language = "English",
volume = "218",
pages = "363--374",
journal = "Proceedings of the Institution of Mechanical Engineers, Part B: Journal of Engineering Manufacture",
issn = "0954-4054",
publisher = "SAGE Publications Inc.",
number = "4",

}

RIS

TY - JOUR

T1 - An analytical model of energy distribution in laser direct metal deposition

AU - Pinkerton, A J

AU - Li, L.

PY - 2004

Y1 - 2004

N2 - The direct metal. deposition (DMD) process is suitable for functional rapid prototyping, rapid tooling and part refurbishment, and can be operated with CO2, Nd:YAG (neodymium-doped yttrium aluminium, garnet) or high-power diode lasers. In this work, a quasi-stationary coaxial DMD system is modelled-in terms of power balances. Novel modelling methods and matching to experimental results are used to derive a series of equations, from which the power distribution, melt pool length and mean melt pool temperature can be derived for different initial laser powers, system parameters and build material properties. The model is applied to a real system and predicts results in agreement with established values. The model highlights laser radiation reflection from the melt pool and conduction to the substrate as the major power distribution routes and reveals the importance of evaporation losses from the melt pool at higher laser powers. Application of the model is able to explain some of the differences in the process found when using alternative types of lasers as the power source.

AB - The direct metal. deposition (DMD) process is suitable for functional rapid prototyping, rapid tooling and part refurbishment, and can be operated with CO2, Nd:YAG (neodymium-doped yttrium aluminium, garnet) or high-power diode lasers. In this work, a quasi-stationary coaxial DMD system is modelled-in terms of power balances. Novel modelling methods and matching to experimental results are used to derive a series of equations, from which the power distribution, melt pool length and mean melt pool temperature can be derived for different initial laser powers, system parameters and build material properties. The model is applied to a real system and predicts results in agreement with established values. The model highlights laser radiation reflection from the melt pool and conduction to the substrate as the major power distribution routes and reveals the importance of evaporation losses from the melt pool at higher laser powers. Application of the model is able to explain some of the differences in the process found when using alternative types of lasers as the power source.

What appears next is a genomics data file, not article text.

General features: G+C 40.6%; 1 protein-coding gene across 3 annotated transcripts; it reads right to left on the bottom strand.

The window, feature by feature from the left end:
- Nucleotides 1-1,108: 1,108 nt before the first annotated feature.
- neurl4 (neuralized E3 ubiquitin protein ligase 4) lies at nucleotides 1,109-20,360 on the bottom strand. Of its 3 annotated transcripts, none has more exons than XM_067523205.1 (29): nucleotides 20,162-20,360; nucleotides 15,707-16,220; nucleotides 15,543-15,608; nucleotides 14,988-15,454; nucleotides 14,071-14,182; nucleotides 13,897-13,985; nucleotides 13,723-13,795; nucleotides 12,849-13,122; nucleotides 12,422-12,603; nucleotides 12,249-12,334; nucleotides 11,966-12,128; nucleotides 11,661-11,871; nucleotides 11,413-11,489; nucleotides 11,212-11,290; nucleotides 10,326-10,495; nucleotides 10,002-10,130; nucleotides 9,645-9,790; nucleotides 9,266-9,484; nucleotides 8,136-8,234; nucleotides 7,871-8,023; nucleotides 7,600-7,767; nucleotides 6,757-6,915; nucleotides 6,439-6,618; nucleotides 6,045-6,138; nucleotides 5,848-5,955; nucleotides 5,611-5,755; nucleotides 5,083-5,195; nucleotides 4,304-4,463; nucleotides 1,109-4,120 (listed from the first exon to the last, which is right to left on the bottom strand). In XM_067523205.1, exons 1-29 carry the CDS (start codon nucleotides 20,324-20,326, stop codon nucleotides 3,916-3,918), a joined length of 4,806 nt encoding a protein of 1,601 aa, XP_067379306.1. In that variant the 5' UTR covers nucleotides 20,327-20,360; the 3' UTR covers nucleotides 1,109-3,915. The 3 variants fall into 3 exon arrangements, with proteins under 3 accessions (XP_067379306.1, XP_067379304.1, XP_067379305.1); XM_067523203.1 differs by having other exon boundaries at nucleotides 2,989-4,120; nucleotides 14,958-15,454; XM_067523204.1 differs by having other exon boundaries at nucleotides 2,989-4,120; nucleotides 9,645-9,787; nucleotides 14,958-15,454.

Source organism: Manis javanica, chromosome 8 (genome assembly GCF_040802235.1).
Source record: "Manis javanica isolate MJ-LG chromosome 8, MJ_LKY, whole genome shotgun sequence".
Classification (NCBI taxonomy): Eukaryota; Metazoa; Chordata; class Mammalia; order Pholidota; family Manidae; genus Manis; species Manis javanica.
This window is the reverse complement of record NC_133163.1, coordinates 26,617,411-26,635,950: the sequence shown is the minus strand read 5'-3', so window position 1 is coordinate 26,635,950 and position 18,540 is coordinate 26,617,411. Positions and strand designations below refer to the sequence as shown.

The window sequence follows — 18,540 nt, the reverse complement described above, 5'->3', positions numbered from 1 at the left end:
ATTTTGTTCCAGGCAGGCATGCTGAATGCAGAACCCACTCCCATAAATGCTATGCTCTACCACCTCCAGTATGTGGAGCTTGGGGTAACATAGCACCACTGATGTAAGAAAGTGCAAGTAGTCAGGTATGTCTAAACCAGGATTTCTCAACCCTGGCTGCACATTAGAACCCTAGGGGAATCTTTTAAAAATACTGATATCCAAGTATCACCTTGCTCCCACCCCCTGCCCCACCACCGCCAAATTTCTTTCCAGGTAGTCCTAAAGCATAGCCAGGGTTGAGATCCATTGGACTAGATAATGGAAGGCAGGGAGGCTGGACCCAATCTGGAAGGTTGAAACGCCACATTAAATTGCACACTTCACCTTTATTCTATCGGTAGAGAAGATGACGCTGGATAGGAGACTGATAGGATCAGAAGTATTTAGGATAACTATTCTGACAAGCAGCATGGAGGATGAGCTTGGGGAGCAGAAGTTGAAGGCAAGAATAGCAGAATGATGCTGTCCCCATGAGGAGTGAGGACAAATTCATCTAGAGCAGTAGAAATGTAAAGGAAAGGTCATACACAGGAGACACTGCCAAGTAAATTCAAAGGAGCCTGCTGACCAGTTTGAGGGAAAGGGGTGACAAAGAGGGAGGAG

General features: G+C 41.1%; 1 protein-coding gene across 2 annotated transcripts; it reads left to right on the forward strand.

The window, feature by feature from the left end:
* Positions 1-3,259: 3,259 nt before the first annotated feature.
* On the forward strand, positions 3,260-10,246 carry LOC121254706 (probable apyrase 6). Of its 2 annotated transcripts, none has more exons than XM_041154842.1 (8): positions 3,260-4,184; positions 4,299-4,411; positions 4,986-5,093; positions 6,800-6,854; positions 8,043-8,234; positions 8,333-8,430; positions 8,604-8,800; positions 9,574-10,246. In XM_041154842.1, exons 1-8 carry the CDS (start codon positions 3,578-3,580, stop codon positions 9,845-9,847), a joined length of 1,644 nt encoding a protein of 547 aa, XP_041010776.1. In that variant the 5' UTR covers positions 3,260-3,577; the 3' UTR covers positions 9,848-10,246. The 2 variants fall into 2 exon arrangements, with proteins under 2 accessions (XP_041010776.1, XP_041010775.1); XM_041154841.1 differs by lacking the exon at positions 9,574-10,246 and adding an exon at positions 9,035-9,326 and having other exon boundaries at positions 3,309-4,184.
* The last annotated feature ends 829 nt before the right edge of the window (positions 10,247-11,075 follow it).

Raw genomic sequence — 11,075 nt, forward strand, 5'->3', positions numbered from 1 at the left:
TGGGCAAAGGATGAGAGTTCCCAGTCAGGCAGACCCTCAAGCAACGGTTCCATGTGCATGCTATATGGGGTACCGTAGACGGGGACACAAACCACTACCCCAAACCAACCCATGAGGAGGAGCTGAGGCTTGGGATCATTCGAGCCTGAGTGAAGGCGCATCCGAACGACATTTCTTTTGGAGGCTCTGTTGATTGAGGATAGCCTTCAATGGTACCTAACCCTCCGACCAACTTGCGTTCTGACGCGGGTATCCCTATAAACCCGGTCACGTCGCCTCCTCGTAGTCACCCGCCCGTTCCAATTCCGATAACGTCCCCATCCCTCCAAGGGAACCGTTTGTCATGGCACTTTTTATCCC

KW - rapid prototyping

KW - cladding

KW - deposition

KW - laser

KW - modelling

KW - energy distribution

KW - metal

U2 - 10.1243/095440504323055498

DO - 10.1243/095440504323055498

M3 - Journal article

VL - 218

SP - 363

EP - 374

JO - Proceedings of the Institution of Mechanical Engineers, Part B: Journal of Engineering Manufacture

JF - Proceedings of the Institution of Mechanical Engineers, Part B: Journal of Engineering Manufacture

SN - 0954-4054

IS - 4

ER -